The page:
EAST HAVEN, Conn. (WTNH)– Investigators are working with the National Transportation Safety Board to figure out what caused a deadly plane crash right near Tweed-New Haven Regional Airport.
There’s still a lot for investigators to piece through Thursday morning. The crash happened during a routine training exercise.
A crew from Delaware is expected to come to the scene around noon Thursday to remove the plane. They say that’s going to be difficult with all the mud and weeds.
We know that the man who was killed in the crash, 31-year old Pablo Campos Isona, was the student, not the instructor of the plane. The instructor is currently in critical condition at Yale-New Haven Hospital. And there will likely be a press conference on the accident also at noon.
The aircraft is still near the runway Thursday morning, right where it crashed Wednesday. Crews are expected to remove it from the area later. Investigators have a lot of work ahead of them to try to figure out what happened.
Here is what we know so far:
Two people were on-board this piper aircraft Wednesday morning. This was a routine training flight with a student and an instructor. They were doing practice takeoffs and landings in the airport pattern, which is very common.
Shortly before 10 a.m. something went wrong. One of the people on-board made a “mayday” call to the control tower. Shortly after that, the plane went down.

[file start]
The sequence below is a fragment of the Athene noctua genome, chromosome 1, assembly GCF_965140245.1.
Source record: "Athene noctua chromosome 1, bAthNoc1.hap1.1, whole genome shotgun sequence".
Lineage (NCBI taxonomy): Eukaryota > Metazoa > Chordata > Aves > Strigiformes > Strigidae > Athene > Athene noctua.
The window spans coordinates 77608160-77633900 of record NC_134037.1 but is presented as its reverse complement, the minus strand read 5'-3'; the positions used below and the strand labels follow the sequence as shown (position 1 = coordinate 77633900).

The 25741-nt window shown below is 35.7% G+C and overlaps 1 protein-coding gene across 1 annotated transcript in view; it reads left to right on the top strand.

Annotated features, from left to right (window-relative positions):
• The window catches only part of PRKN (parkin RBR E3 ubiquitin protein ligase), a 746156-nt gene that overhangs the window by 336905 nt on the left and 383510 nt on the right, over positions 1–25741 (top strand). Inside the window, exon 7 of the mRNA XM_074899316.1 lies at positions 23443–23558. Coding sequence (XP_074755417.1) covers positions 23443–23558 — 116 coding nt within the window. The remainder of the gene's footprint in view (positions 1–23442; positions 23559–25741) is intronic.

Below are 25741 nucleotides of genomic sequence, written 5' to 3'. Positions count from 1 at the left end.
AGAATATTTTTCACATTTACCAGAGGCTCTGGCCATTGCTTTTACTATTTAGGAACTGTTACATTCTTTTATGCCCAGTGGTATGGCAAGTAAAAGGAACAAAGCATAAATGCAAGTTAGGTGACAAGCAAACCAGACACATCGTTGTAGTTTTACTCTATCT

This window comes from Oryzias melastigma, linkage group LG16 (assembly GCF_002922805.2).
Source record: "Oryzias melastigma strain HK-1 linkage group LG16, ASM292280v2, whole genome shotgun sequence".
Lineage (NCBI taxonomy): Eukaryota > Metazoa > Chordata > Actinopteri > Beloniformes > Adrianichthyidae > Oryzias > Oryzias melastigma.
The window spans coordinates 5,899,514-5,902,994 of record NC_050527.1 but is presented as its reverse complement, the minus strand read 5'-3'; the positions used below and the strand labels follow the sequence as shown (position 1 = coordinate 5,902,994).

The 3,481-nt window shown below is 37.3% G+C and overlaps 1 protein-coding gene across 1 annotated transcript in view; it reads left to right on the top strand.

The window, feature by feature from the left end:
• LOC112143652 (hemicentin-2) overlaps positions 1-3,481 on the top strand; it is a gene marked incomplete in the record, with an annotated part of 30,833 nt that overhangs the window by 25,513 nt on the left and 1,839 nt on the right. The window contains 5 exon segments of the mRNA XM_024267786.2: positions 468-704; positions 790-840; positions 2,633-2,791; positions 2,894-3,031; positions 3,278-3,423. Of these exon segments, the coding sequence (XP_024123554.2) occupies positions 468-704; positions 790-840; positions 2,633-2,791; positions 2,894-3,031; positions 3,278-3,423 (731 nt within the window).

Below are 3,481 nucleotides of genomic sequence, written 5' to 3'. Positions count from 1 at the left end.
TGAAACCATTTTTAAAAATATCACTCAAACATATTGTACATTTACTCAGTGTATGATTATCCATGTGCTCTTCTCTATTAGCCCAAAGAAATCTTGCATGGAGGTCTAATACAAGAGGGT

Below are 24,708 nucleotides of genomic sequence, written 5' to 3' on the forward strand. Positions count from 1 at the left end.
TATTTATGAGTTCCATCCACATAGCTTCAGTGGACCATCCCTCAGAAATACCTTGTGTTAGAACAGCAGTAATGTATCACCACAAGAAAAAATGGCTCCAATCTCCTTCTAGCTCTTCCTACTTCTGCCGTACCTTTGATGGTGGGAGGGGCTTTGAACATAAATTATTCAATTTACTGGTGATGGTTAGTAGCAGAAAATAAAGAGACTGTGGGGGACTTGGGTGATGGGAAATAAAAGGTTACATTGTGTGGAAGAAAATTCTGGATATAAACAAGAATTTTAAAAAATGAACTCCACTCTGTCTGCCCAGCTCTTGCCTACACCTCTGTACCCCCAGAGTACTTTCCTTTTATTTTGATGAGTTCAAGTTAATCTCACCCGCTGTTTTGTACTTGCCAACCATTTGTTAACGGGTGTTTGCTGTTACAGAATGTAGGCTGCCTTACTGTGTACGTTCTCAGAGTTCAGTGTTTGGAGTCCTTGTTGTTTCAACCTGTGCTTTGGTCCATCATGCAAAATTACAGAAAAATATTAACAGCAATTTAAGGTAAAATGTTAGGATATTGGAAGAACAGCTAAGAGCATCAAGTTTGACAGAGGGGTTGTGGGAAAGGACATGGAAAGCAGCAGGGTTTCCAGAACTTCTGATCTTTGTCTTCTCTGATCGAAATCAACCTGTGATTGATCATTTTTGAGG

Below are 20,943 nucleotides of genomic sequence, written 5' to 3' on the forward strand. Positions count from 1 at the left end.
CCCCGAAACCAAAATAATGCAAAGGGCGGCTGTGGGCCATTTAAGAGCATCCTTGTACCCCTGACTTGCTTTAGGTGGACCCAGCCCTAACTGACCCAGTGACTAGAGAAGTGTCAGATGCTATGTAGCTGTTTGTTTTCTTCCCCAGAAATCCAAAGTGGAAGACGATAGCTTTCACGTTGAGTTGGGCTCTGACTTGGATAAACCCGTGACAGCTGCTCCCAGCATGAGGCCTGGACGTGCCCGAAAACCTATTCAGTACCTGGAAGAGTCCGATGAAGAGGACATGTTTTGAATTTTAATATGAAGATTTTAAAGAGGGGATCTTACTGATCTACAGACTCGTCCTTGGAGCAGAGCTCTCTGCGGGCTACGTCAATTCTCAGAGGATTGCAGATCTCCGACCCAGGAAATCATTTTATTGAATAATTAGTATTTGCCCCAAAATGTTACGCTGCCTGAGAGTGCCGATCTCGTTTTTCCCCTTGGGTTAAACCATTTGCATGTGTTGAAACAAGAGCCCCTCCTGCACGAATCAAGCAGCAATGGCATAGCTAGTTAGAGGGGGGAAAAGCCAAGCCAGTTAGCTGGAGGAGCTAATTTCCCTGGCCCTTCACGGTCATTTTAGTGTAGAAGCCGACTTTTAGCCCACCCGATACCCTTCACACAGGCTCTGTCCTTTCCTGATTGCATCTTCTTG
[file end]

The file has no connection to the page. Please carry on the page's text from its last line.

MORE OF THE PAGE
According to an eyewitness who spoke with News 8, the plane was nose down and went into a marsh area. The NTSB says the crash scene is consistent with that observation because of the debris field.
Robert Gretz, who is a Senior Air Safety Investigator with the NTSB says that the plane’s insurance company has hired a recovery company out of Delaware. That company will remove the plane from the marsh and bring it back to Delaware. Investigators will then work with the aircraft and engine manufacture to try to piece everything together.
Related: Eyewitness account of plane crash
“Right now it’s day one of an investigation that will run close to a year and we don’t have anything more specific from air traffic control. It was just a generic mayday so we don’t know what kind of problem they were having but did report some kind of problem,” said Gretz.
A preliminary report will be available of the crash in 10 days on the NTSB website. It will then be another 6 to 12 months before a final report comes out on the cause of this crash. So just like any crash, it’s going to take time before we have some solid answers